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What Happened at the First-Ever Central Asia-US Leaders’ Summit?

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What Happened at the First-Ever Central Asia-US Leaders’ Summit?

Biden met with Central Asian presidents on the sidelines of UNGA to discuss security, economic cooperation, and critical minerals. 

What Happened at the First-Ever Central Asia-US Leaders’ Summit?

From left: President Shavkat Mirziyoyev of Uzbekistan, President Emomali Rahmon of Tajikistan, President Kassym-Jomart Tokayev of Kazakhstan, U.S. President Joe Biden, President Sadyr Japarov of Kyrgyzstan, and President Serdar Berdimuhamedov of Turkmenistan attend the C5+1 presidential summit in New York, U.S., Sep. 19, 2023.

Credit: Official White House photo

U.S. President Joe Biden met with the leaders of Kazakhstan, Kyrgyzstan, Tajikistan, Turkmenistan, and Uzbekistan at the United Nations General Assembly on September 19.

The summit represents a first for Central Asia-United States relations, as no U.S. president has ever met with these leaders in this format. High-level diplomatic meetings between the U.S. and Central Asia have historically been infrequent, in line with what political scientist Edward Schatz has called “hegemony from a distance.” Relative to other global powers, the United States has tended toward a light footprint in Central Asia, even with renewed security interests in Afghanistan throughout the 21st century. 

2015 marked a shift in that “hegemony from a distance” with the establishment of the C5+1 format, which facilitates dialogue between the U.S. secretary of state and foreign ministers from the five Central Asian states. Recently, U.S. diplomatic visits have expanded beyond the secretary of state, which Catherine Putz identified as a reaction to Russia’s large-scale invasion of Ukraine in February 2022. 

Biden didn’t mention Russia directly at the summit, but his emphasis on territorial integrity in the region nods to Russia’s border belligerence.

So if not Russia, what did Biden talk about with his Central Asian counterparts?

It wouldn’t be a meeting about U.S. foreign policy without a discussion of counterterrorism, and Biden pledged to strengthen cooperation with Central Asia in this sphere as well as on border security and law enforcement. As of 2020, the United States had invested $90 million into border security, through trainings and the provision of vehicles and equipment to prevent the smuggling of terrorists, drugs, and weapons.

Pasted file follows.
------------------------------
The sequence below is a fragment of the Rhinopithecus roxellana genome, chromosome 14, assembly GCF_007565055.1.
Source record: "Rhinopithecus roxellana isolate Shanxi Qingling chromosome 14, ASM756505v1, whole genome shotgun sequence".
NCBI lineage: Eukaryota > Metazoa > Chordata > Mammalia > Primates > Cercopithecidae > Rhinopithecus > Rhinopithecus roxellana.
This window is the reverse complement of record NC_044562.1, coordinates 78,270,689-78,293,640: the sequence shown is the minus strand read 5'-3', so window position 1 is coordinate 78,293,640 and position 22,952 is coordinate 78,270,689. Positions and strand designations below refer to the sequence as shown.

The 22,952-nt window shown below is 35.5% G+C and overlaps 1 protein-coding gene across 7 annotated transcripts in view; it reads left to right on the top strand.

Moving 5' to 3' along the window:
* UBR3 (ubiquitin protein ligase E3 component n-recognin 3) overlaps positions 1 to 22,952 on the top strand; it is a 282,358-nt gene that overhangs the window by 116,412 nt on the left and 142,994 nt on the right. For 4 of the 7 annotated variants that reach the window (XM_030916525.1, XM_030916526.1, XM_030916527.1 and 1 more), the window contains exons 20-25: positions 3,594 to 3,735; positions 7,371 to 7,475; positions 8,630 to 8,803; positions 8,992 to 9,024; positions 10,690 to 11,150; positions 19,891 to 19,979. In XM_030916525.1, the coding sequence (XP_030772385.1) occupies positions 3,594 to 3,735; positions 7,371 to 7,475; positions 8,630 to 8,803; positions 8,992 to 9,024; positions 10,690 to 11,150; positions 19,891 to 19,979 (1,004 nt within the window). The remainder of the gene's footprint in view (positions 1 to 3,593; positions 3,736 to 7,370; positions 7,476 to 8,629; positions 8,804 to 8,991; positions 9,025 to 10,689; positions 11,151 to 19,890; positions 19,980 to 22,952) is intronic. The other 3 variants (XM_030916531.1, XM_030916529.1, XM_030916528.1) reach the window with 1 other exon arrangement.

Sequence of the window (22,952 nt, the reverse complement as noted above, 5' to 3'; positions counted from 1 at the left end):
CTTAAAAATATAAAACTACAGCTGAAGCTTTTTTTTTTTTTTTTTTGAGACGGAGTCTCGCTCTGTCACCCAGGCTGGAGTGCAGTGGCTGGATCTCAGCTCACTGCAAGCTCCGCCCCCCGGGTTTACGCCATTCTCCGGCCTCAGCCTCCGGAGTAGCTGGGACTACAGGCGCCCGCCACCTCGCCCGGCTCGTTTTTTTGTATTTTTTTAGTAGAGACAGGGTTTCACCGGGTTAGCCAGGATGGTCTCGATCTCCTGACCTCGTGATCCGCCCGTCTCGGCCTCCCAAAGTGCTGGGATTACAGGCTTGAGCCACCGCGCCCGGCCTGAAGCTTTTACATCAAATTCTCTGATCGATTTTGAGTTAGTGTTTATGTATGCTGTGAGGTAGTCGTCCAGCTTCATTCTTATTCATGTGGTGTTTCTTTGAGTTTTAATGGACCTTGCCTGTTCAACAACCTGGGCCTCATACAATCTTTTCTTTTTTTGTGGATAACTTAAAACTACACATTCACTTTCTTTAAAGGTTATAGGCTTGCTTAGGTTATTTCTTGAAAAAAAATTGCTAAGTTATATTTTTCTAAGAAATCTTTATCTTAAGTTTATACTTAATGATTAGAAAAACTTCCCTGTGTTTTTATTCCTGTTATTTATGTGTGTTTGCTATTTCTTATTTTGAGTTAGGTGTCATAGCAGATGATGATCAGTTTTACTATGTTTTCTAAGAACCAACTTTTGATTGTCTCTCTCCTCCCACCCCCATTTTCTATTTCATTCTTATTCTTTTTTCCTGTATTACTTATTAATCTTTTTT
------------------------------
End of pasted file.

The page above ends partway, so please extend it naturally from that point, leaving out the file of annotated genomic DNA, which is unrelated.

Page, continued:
Economic relations also featured prominently in the summit. Biden spoke of the importance of facilitating trade with U.S. companies and private sector investment. The State Department previously reported that the private sector has “very, very conservatively invested over $31 billion in commercial ventures in the region.” Central Asian countries are hungry for more investment and have been pushing bigger, flashier projects for foreign investment. Economic connectivity will remain a focus of Central Asian-U.S. diplomacy in 2023, with a C5+1 meeting in the region this October specifically about sustainable development.

Activist watchdogs may be disappointed by Biden’s silence on human rights during the summit. Human Rights Watch had urged the United States to “put human rights at the center of planned talks,” citing repressive laws across the region and a lack of accountability for violent crackdowns in Kazakhstan, Tajikistan, and Uzbekistan in 2022.

Instead, Biden underscored the importance of civil society advocacy for disability rights and women’s empowerment. The White House readout specifies a commitment to women’s economic empowerment, a significant distinction that narrows the focus away from more polarizing topics in feminist activism in the region. Both of these issues are relatively safe arenas for activism in the authoritarian environments of Central Asia, where reformist leaders want to present themselves as tolerant of dissent – so long as it’s about non-threatening topics.

Perhaps the most surprising point of discussion was the proposed launch of a C5+1 Critical Minerals Dialogue. Critical minerals like chromium, copper, and lithium are needed for manufacturing clean energy technology.

Central Asian countries – especially Kazakhstan and Uzbekistan – have great potential to leverage their mineral resource bases for geopolitical gain, especially as the United States is eager to shed its dependence on China for minerals. China currently dominates the global critical minerals market, and it is the largest source of imports to the U.S. for 26 critical minerals. A C5+1 dialogue focused just on mineral wealth stands to be mutually beneficial for all participants.

However, it’s not a done deal yet. Biden noted only that “we are also discussing the potential for a new critical minerals dialogue.” Given the importance China also attaches to the critical minerals sector, close cooperation with the United States may be politically difficult for Central Asian states.

The only potential hiccup is in the optics. Biden posted a photograph commemorating the historic summit on Twitter, but the photo he used leaves out Turkmenistan’s new president, Serdar Berdimuhamedov.

Given that Berdimuhamedov only recently replaced his father as president, the White House’s choice of photograph may rankle Ashgabat. Summits are largely performative pieces of foreign policy, ones where the visual details and photographs matter a lot (think of the grandeur of the red carpet that greeted Central Asian leaders on a diplomatic visit to China this May). It would be a shame, though, for a social media beef to outshine what was otherwise a substantively successful meeting.